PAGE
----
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After a 4 month hiatus and the start of a new season for The Walking Dead, Telltale finally released Smoke and Mirrors - the second installment of The Wolf Among Us.


Returning to The Woodlands and its environs, we begin to get an even darker picture about the Fables’ world. Smoke and Mirrors dives deeper into the seedy underbelly of Fables society, from run down bars to seedy hotels and strip clubs, as Bigby Wolf continues his investigation into a ever more scandalous crime world…


Episode Two picks up a matter of hours after the dramatic conclusion to the first episode, showing Bigby Wolf being interviewed by a “Mundy” (non-Fable) detective in a downtown Police Station. From here, the Episode takes a grimier turn than it’s predecessor; less time spent in the company of the more friendly Fables of The Woodlands, and more spent with the dregs of Fable society; trolls, outcasts and other more unsavory fairytale visitors.



The new cast members are admirable additions to the voice cast; the despicable Georgie Porgie is just the right balance of aggressive and cowardly, whilst Dave Fennoy (known for his voice work as Lee from Telltale's The Walking Dead) does an admirable job acting the vicious Bluebeard. The male characters in Smoke And Mirrors and griping, violent and ruthless; the women jaded, world-weary and resigned. It's a world that strikes a wonderful balance between fairytale fantasy and the drudgery of life at the bottom of the pile.


There are none of Telltale’s “time-stop” moments (where you get to choose between several plans of action at a crucial point in the plot), which I found a little disappointing, and at some moments adds to the story in Smoke and Mirrors feeling a little more prescribed than Faith. However, this is well offset by the skill with which the game demonstrates the consequences of your actions from the previous episode. Remember back in episode one when Beauty asked you to keep her whereabouts from Beast? Look forward to that coming back to (somewhat literally) bite you in the ass. Did you choose to chase Tweedledum or the Woodsman at the end? The first 20 minutes of the game will play out somewhat differently depending on your decision. It's a powerful system that makes you feel like you have genuine control over the narrative, and it's this which makes The Wolf Among Us such an enjoyable game so far; the scope for versatility in story feels even greater than The Walking Dead.


I did have some quibbles with the length of the game. I get how Telltale’s episodic narratives work by now, but at the same time I’m also used to waiting significantly less than 4 months between each installment. On top of that, Smoke and Mirrors is noticeably shorter than Faith; around 1 hour 15 minutes for me, even taking into account that I frequently took rather a long way around. Talking instead of fighting, negotiating for the maximum possible time before throwing a punch; these stretched out the game to only a little over an hour. I am a big fan of the “bitesized game”; not having much time, a manageable chunk of gaming around movie-length is perfect for me. But 85 minutes is not movie length, and the episode could have dealt with at least one additional plot section or even just a little more “point n’ click” options to fill out your detective work.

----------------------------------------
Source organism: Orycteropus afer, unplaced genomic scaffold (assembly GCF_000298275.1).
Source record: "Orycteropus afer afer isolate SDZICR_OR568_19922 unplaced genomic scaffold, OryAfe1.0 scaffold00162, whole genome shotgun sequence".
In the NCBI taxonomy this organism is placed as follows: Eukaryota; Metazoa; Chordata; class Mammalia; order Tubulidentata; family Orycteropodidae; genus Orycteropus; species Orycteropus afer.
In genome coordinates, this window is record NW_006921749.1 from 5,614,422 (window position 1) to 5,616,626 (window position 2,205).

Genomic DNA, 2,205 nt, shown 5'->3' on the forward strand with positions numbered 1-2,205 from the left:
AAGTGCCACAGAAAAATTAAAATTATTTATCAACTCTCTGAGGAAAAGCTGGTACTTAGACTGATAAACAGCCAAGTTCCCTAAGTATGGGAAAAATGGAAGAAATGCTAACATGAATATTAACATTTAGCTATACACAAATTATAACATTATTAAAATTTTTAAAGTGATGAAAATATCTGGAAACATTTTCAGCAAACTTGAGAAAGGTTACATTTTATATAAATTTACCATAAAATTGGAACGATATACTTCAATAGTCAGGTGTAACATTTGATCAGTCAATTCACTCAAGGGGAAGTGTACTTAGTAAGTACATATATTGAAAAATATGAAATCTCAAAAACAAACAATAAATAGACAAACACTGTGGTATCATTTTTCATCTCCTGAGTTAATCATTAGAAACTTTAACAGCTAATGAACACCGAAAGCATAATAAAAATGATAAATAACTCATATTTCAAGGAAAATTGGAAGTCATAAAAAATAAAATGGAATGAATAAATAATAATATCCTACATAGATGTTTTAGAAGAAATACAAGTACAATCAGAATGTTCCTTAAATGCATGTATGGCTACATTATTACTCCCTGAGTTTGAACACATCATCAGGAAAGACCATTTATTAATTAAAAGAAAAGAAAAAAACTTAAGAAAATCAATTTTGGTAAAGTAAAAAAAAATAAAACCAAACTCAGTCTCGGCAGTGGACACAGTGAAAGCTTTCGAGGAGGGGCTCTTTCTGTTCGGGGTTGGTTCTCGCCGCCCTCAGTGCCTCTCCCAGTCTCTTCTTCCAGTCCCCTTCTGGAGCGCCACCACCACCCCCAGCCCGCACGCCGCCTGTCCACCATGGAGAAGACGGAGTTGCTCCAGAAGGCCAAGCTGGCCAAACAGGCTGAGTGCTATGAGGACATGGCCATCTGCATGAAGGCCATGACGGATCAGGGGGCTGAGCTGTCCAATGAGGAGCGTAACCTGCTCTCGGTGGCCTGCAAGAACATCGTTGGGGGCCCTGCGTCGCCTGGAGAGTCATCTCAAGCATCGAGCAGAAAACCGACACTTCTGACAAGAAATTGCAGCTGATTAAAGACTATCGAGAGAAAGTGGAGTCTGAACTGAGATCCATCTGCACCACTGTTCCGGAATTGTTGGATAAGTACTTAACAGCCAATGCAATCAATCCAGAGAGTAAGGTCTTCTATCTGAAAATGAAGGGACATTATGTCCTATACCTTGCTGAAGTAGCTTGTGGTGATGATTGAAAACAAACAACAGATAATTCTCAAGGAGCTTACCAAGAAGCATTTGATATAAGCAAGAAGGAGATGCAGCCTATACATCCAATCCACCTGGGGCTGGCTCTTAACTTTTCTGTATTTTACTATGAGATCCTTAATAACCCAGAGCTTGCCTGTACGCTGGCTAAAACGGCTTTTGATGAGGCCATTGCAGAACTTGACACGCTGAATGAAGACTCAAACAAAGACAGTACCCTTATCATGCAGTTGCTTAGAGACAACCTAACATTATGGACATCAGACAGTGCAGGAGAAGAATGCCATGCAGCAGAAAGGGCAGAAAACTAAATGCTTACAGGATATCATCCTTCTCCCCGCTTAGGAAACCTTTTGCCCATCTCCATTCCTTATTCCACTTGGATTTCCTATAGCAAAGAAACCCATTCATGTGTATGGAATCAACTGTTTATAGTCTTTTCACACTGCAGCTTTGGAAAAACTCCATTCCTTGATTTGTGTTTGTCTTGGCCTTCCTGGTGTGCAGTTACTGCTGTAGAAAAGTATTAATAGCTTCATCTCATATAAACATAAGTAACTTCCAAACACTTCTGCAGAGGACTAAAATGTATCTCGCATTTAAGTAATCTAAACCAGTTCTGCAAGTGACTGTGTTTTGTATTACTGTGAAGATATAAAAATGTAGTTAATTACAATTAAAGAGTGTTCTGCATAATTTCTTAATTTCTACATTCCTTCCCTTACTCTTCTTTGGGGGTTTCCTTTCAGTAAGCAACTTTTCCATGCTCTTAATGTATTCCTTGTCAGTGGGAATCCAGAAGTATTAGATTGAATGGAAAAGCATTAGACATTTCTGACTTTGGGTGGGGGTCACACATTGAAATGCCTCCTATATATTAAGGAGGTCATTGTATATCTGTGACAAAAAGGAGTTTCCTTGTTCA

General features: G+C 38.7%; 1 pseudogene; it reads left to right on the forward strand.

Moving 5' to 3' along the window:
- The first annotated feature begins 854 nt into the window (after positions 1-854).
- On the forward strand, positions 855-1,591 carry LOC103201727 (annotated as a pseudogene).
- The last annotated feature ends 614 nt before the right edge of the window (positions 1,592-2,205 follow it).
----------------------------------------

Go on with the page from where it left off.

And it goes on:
That being said, the episode is wonderfully structured. There’s always a risk that the second part in a five part game could end up feeling like filler, merely bridging the early and mid-game content. It’s a credit to Telltale’s writers that they have managed to navigate this potential pitfall masterfully; answering just enough of the questions posed in Faith to be satisfying and introducing twists and turns and just the right moment to create and amazing, compelling story. Telltale’s penchant for the “dramatic reveal” episode ending strikes once again, and I doubt many who have played thus far will be able to resist picking up the third when it arrives.


It’s a regular complaint for episodic videogames, but it’s really really hard to review them without spoilers. I underlined all the main aspects of the series - the music, characters, plot, atmosphere - in my initial review back in October. Smoke and Mirrors is a fine piece of story-telling, and retains all the positive elements I outlined in my review of Episode One, along with a slightly more regular frame rate and shorter loading times on my PC (whether by luck or judgement remains to be seen). It puts across a strong plot, is visually stunning, atmospheric and well-acted, but is over far too quickly to justify the wait time. It's a beautifully executed story, however, and one that won't disappoint those who enjoyed Faith.

Here’s to hoping we don’t have another 4 months until Episode 3; at this rate, we won’t have got a resolution to this 10 hour saga until February 2015...